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St. John’s, Newfoundland, part 2


St. John’s and a large part of Newfoundland was settled by Irish Catholics. I did not know that. They speak with a pronounced Irish accent, particularly in the “urban” areas. In the countryside, they speak more of a normal Canadian accent, perhaps tinged with a bit of Quebecois. But the urban Newfies sound Irish.

These are more pictures from Cape Spear, the easternmost point in the North American continent.

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  • The landmass to the north is St. John’s and its harbor.
  • The square white building with the dome on top is the original Cape Spear lighthouse, circa 1836. Now it’s someone’s home, I think. It looks lived in.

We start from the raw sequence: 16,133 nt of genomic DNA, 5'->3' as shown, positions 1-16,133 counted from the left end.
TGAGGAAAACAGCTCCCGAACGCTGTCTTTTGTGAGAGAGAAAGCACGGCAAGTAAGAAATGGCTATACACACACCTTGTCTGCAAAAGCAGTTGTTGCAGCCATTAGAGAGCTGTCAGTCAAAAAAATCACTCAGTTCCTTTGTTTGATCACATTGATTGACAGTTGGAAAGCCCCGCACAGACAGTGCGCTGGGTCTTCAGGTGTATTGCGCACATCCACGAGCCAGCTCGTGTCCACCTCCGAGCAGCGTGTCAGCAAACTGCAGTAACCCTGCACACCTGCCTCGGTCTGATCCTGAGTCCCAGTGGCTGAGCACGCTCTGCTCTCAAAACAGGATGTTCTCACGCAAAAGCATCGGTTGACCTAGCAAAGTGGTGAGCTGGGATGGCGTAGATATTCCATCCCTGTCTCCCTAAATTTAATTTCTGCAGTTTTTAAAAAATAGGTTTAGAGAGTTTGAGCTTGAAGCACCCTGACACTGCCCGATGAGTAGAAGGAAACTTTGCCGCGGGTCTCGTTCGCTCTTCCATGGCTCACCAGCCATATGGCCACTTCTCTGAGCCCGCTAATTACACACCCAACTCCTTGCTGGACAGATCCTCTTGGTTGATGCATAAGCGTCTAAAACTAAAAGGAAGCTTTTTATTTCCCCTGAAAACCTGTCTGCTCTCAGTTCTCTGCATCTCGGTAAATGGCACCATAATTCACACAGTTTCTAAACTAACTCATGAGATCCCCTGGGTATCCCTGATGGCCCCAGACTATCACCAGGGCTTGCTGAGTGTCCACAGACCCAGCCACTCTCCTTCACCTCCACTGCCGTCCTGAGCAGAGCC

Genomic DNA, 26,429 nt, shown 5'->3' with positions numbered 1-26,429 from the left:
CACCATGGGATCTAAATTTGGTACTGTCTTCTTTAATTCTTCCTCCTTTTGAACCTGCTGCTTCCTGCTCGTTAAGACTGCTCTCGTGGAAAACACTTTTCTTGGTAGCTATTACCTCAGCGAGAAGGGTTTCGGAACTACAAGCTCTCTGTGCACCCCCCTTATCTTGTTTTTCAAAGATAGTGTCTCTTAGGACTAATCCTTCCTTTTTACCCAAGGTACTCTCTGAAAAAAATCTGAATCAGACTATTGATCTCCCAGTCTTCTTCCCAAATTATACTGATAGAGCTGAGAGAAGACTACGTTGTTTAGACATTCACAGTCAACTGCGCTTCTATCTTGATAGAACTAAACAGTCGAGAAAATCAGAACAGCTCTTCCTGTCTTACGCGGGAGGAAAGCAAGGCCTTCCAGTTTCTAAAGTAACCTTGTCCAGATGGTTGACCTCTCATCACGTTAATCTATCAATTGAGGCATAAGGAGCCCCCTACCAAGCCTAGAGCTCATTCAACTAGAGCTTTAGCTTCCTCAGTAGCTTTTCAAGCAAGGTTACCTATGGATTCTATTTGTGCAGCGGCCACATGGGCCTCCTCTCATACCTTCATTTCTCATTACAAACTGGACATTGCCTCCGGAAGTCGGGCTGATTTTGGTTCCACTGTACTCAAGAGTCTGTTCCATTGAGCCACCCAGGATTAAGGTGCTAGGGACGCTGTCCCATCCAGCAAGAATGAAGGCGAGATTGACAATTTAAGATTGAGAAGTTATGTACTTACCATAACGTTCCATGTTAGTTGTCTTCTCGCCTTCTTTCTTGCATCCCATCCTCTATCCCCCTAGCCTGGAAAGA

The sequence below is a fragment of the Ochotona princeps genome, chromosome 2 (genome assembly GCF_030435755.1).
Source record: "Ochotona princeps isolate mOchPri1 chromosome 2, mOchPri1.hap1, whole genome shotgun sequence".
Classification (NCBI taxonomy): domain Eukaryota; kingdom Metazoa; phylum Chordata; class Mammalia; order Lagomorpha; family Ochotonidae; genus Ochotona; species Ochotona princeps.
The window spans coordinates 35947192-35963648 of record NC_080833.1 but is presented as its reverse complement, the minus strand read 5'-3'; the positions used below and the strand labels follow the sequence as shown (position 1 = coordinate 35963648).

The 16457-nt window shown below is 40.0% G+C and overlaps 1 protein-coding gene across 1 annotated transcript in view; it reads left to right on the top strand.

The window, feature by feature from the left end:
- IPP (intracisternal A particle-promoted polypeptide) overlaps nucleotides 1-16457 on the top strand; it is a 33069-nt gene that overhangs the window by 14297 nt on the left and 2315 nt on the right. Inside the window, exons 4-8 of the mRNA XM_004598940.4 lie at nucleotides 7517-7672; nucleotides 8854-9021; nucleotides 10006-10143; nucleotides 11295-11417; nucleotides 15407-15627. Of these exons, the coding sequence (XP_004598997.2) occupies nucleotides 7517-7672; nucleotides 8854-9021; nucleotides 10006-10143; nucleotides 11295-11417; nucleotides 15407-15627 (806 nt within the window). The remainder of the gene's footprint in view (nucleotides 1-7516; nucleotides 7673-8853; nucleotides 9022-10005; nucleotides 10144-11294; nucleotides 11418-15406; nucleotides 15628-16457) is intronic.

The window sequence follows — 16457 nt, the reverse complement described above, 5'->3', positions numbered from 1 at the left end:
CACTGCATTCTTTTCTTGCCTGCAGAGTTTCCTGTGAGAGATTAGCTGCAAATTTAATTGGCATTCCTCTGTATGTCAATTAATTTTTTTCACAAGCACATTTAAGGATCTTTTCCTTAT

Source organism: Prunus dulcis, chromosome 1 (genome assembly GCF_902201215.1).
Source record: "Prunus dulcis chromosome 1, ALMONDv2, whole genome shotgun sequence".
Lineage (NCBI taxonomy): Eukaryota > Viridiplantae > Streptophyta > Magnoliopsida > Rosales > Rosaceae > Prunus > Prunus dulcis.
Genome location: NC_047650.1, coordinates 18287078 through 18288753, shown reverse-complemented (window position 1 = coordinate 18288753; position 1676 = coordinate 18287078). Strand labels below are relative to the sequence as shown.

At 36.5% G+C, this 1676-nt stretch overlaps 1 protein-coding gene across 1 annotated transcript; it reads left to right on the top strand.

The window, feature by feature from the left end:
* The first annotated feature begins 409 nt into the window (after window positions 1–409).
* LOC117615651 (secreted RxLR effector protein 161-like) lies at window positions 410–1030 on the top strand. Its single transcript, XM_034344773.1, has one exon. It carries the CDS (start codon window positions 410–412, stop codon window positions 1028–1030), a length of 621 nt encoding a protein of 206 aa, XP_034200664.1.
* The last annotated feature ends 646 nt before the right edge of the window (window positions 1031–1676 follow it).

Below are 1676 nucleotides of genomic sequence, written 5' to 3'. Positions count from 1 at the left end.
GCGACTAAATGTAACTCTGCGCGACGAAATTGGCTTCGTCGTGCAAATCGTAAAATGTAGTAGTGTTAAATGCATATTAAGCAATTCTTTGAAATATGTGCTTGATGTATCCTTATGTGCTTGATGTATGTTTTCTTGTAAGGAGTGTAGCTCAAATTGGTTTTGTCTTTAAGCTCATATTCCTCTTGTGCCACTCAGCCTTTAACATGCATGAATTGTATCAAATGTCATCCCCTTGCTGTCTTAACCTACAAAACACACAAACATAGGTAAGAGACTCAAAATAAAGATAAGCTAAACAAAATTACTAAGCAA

The automated white lighthouse is much newer, perhaps sixty years old.
  • The grainy long-distance shot of a cubical building on the faraway north shore is the Cabot Tower on Signal Hill, in St. John’s. Signal Hill is where Marconi received the first transatlantic radio transmission in 1901.

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